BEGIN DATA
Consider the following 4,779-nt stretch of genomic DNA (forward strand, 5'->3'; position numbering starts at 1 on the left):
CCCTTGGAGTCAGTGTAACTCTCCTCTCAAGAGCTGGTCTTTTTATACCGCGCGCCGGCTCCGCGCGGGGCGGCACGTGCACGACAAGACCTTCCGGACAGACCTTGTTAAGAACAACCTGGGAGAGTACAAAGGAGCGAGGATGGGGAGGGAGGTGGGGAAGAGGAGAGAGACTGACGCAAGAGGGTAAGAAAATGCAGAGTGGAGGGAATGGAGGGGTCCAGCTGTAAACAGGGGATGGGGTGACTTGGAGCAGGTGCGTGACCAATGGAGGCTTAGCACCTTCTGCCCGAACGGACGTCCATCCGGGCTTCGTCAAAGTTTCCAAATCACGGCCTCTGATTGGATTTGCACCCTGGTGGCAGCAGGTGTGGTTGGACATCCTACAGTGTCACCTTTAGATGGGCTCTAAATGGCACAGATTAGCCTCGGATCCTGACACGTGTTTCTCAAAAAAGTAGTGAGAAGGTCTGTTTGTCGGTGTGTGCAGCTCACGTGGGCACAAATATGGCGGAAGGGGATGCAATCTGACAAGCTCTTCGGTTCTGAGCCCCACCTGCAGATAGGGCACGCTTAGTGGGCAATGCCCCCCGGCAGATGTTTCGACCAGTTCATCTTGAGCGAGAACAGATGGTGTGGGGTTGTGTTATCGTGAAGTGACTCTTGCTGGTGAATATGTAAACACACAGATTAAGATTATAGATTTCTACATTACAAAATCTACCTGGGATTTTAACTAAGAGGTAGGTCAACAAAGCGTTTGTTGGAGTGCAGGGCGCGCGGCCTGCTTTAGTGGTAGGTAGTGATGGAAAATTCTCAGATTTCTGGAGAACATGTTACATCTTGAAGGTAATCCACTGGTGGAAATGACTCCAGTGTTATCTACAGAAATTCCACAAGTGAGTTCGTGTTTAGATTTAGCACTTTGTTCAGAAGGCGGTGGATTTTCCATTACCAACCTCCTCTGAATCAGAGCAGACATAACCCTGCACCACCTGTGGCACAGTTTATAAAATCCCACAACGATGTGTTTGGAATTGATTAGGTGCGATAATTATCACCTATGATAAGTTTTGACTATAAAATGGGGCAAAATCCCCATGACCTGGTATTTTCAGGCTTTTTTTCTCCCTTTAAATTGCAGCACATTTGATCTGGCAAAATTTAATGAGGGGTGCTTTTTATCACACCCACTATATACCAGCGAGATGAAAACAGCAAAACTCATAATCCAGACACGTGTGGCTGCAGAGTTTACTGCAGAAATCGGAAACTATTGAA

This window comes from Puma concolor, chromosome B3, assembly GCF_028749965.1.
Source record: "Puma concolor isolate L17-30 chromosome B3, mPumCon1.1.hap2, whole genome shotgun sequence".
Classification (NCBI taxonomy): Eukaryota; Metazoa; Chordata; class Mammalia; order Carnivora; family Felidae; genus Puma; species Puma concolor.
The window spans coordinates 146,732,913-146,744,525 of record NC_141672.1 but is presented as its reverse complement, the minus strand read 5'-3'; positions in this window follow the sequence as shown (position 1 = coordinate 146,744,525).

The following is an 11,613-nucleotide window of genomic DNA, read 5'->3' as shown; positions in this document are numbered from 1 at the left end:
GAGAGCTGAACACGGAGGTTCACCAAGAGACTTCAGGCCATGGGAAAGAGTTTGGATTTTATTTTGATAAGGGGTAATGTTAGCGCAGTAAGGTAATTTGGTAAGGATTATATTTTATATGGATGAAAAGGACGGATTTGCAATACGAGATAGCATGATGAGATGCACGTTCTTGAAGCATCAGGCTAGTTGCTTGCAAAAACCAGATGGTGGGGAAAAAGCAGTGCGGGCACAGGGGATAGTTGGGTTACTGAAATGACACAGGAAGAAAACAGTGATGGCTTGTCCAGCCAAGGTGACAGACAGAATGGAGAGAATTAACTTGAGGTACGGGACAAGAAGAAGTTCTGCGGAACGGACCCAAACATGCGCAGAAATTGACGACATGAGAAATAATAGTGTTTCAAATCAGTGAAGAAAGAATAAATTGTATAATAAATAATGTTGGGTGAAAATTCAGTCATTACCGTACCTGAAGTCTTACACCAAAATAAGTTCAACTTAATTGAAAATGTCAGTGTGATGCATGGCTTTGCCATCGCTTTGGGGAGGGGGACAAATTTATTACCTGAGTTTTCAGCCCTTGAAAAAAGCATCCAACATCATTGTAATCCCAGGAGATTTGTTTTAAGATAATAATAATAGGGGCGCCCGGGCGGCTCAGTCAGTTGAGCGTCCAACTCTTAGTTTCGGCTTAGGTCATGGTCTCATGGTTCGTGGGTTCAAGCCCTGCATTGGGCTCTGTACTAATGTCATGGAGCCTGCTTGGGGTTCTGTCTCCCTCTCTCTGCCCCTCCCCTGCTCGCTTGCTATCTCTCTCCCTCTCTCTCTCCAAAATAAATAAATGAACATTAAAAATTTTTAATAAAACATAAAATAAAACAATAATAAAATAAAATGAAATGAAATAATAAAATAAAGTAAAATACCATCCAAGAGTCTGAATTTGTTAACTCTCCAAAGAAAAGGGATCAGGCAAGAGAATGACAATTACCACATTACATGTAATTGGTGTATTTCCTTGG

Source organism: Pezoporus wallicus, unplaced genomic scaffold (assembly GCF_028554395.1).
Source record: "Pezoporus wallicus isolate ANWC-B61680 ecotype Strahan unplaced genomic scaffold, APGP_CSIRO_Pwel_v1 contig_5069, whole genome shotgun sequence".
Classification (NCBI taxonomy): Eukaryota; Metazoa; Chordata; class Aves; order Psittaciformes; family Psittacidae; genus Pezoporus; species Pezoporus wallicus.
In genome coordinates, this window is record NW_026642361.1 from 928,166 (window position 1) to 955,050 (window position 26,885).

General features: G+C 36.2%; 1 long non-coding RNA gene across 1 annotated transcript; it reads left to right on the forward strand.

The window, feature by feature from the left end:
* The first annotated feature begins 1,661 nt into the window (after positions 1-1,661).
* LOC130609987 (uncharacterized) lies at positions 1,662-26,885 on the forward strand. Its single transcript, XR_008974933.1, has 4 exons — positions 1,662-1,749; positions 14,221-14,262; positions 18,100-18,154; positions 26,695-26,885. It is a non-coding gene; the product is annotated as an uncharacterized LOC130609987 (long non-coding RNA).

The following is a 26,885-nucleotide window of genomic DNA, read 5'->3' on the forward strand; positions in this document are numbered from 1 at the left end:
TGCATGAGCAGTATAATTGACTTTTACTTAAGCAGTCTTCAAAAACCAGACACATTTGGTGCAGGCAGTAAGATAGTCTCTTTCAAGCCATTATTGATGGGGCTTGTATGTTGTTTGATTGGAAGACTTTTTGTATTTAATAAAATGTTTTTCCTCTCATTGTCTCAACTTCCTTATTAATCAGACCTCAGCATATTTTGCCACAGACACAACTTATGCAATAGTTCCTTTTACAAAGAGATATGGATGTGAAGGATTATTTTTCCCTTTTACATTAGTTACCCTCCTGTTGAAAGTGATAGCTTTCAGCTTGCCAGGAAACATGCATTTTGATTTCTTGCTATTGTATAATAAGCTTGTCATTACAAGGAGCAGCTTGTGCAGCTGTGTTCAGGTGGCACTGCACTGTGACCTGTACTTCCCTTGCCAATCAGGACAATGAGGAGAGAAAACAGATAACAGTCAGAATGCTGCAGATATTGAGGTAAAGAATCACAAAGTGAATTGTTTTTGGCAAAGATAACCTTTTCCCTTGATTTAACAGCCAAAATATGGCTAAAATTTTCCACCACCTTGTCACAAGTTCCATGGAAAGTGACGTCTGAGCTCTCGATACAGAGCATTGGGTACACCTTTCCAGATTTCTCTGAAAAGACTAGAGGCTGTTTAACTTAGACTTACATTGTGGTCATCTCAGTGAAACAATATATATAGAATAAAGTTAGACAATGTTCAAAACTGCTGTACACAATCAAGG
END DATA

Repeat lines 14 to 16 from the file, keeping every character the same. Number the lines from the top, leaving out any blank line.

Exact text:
The window, feature by feature from the left end:
* The first annotated feature begins 1,661 nt into the window (after positions 1-1,661).
* LOC130609987 (uncharacterized) lies at positions 1,662-26,885 on the forward strand. Its single transcript, XR_008974933.1, has 4 exons — positions 1,662-1,749; positions 14,221-14,262; positions 18,100-18,154; positions 26,695-26,885. It is a non-coding gene; the product is annotated as an uncharacterized LOC130609987 (long non-coding RNA).